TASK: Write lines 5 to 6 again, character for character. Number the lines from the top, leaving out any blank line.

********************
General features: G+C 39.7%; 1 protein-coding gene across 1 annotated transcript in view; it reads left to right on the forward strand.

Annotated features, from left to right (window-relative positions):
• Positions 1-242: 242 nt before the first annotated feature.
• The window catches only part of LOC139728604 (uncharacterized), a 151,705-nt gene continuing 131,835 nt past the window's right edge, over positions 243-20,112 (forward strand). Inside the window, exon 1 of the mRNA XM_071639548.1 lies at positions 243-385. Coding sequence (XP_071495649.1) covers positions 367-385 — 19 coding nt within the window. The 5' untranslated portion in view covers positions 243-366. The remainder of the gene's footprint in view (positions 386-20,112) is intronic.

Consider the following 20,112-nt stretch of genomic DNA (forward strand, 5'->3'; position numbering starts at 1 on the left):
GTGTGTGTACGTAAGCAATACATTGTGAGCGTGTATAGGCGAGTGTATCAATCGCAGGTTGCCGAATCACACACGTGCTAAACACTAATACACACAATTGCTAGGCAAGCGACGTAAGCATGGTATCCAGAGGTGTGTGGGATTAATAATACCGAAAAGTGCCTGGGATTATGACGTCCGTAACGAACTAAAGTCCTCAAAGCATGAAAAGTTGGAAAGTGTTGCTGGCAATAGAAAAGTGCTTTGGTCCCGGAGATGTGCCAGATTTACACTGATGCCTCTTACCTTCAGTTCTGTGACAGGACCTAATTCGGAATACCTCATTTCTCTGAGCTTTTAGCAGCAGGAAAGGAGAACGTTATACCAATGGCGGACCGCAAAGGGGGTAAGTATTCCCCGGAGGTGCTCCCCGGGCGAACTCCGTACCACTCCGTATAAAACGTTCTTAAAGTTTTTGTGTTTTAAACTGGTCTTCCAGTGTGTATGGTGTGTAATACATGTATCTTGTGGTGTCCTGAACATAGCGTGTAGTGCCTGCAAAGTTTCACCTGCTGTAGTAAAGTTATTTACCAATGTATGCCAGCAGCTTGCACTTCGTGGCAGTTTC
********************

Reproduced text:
Consider the following 20,112-nt stretch of genomic DNA (forward strand, 5'->3'; position numbering starts at 1 on the left):
GTGTGTGTACGTAAGCAATACATTGTGAGCGTGTATAGGCGAGTGTATCAATCGCAGGTTGCCGAATCACACACGTGCTAAACACTAATACACACAATTGCTAGGCAAGCGACGTAAGCATGGTATCCAGAGGTGTGTGGGATTAATAATACCGAAAAGTGCCTGGGATTATGACGTCCGTAACGAACTAAAGTCCTCAAAGCATGAAAAGTTGGAAAGTGTTGCTGGCAATAGAAAAGTGCTTTGGTCCCGGAGATGTGCCAGATTTACACTGATGCCTCTTACCTTCAGTTCTGTGACAGGACCTAATTCGGAATACCTCATTTCTCTGAGCTTTTAGCAGCAGGAAAGGAGAACGTTATACCAATGGCGGACCGCAAAGGGGGTAAGTATTCCCCGGAGGTGCTCCCCGGGCGAACTCCGTACCACTCCGTATAAAACGTTCTTAAAGTTTTTGTGTTTTAAACTGGTCTTCCAGTGTGTATGGTGTGTAATACATGTATCTTGTGGTGTCCTGAACATAGCGTGTAGTGCCTGCAAAGTTTCACCTGCTGTAGTAAAGTTATTTACCAATGTATGCCAGCAGCTTGCACTTCGTGGCAGTTTC